Tuesday, August 26, 2008

Panther Creek to 4th of July Pass

The previous weekend's climbing training at Marie's house came in handy on this hike. There was a beautiful new bridge across Panther Creek 3 miles in but it was 10 feet up, with no steps or even a ladder leading up to it. So Judy, Frank, Becky and I each climbed the rockpile and
 threw a leg over the deck and, umph!, were up and across the creek. With such a beautiful new bridge, we were optimistic about the rest of the trail's condition.

What a disappointment we had set ourselves up for; the next few miles weren't maintained and were in serious need of brushing...with a machete...while wearing protective clothing...and a bear bell. In addition, due to my blind optimism, I had taken the legs off of my pants, making them a fine target for the Devil's Club and Stinging Nettles we had to push through. I felt a tingly sensation, not unlike the tingly sensation I get while swimming in saltwater that I mistake as feeling so alive that I'm tingling, until I realize that I'm being stung by jellyfish. Only, in this forest, it's nettles and it hurts first, tingles later, as if my nervous system was in hyper-sensitive mode. The brush was just one of the problems; the tread was not flat and con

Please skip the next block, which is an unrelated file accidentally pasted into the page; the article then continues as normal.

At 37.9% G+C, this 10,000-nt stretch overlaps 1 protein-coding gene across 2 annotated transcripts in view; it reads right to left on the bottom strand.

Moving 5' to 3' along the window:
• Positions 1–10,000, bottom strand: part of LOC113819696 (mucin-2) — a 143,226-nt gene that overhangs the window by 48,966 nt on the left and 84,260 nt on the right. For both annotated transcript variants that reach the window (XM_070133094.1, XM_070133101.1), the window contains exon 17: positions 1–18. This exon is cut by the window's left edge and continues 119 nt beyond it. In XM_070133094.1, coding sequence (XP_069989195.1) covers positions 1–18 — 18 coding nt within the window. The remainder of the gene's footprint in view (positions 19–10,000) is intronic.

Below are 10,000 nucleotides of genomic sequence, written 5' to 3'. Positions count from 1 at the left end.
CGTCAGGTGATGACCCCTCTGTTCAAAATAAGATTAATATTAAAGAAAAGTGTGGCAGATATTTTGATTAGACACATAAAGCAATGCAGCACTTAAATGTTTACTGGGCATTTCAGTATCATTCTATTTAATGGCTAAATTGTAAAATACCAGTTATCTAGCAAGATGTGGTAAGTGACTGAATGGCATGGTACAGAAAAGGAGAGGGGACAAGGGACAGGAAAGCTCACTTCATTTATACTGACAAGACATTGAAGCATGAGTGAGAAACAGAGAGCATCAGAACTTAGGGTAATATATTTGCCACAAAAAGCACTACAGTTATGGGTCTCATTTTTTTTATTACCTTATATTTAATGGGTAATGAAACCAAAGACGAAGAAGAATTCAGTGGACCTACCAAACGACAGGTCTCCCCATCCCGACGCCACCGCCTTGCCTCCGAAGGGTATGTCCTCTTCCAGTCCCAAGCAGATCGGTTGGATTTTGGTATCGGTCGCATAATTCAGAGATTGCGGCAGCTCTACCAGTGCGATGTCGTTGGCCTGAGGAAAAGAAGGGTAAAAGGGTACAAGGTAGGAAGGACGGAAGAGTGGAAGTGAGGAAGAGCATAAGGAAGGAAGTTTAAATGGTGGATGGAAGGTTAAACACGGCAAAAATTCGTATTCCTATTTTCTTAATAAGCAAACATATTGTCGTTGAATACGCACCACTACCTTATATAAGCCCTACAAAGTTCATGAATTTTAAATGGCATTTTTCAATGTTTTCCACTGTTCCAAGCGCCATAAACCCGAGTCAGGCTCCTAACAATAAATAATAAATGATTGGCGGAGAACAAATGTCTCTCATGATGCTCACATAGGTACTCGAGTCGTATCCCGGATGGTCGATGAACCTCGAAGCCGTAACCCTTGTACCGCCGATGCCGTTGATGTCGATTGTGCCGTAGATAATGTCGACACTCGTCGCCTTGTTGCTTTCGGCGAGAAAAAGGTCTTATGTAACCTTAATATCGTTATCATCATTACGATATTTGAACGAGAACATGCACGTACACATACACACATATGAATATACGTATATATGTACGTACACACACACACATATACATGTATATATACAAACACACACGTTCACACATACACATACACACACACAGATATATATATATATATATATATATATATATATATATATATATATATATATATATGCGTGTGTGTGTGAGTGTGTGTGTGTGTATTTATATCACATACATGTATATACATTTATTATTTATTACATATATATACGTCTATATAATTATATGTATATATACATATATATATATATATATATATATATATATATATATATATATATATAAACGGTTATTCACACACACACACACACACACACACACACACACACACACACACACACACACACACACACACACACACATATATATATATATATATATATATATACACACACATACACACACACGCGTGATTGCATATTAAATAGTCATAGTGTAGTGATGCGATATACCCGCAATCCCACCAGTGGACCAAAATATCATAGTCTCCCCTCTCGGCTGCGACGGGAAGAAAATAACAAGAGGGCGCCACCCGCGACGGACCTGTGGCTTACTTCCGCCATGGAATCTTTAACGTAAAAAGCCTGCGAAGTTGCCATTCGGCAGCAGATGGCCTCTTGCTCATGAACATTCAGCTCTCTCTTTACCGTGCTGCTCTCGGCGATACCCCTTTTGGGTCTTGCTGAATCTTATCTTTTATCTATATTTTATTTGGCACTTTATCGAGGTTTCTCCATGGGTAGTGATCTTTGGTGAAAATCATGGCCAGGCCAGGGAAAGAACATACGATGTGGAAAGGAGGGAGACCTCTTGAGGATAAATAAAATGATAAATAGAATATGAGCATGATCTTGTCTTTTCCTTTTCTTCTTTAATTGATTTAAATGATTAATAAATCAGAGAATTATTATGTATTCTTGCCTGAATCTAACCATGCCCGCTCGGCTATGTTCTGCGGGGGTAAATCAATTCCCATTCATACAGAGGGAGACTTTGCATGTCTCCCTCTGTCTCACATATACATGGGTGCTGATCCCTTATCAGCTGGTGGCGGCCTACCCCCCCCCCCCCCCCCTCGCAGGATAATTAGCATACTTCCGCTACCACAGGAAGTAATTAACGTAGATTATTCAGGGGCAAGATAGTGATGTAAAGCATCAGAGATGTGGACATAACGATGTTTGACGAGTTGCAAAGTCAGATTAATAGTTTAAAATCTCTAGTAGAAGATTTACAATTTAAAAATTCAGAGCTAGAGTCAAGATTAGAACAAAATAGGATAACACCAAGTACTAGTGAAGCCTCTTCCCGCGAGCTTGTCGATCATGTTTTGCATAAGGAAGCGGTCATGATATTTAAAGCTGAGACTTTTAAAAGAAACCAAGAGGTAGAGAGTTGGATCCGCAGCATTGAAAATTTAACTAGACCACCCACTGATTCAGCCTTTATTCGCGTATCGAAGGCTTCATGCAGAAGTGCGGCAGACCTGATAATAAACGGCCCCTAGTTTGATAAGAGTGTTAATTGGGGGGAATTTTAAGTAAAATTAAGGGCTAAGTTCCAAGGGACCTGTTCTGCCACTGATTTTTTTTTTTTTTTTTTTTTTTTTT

sistent, but rocky, slippery and rife with holes from where small bridges over creeks had rotted through. And lots of bear scat, we assumed from more than one bear. Bears don't react well when being snuck up on but maybe our cursing and whining was what kept them informed of our presence.

Finally, the last bit of brush was left behind and we climbed, incessantly it seemed, in forest, arriving to a  
vaguely flat area. When we saw a flat rock in the the sunshine, we headed for it, then looked at our maps and realized we were at the Pass. A couple of us took off our boots and socks and let our toes dry out and enjoy the sunshine.

From the pass, it was a well-maintained trail that people actually traveled on and we saw a woman with her little dog whom I recognized from the campground. The final 2-mile stretch to the campground was on a soft, groomed, luxurious trail along Thunder Creek.

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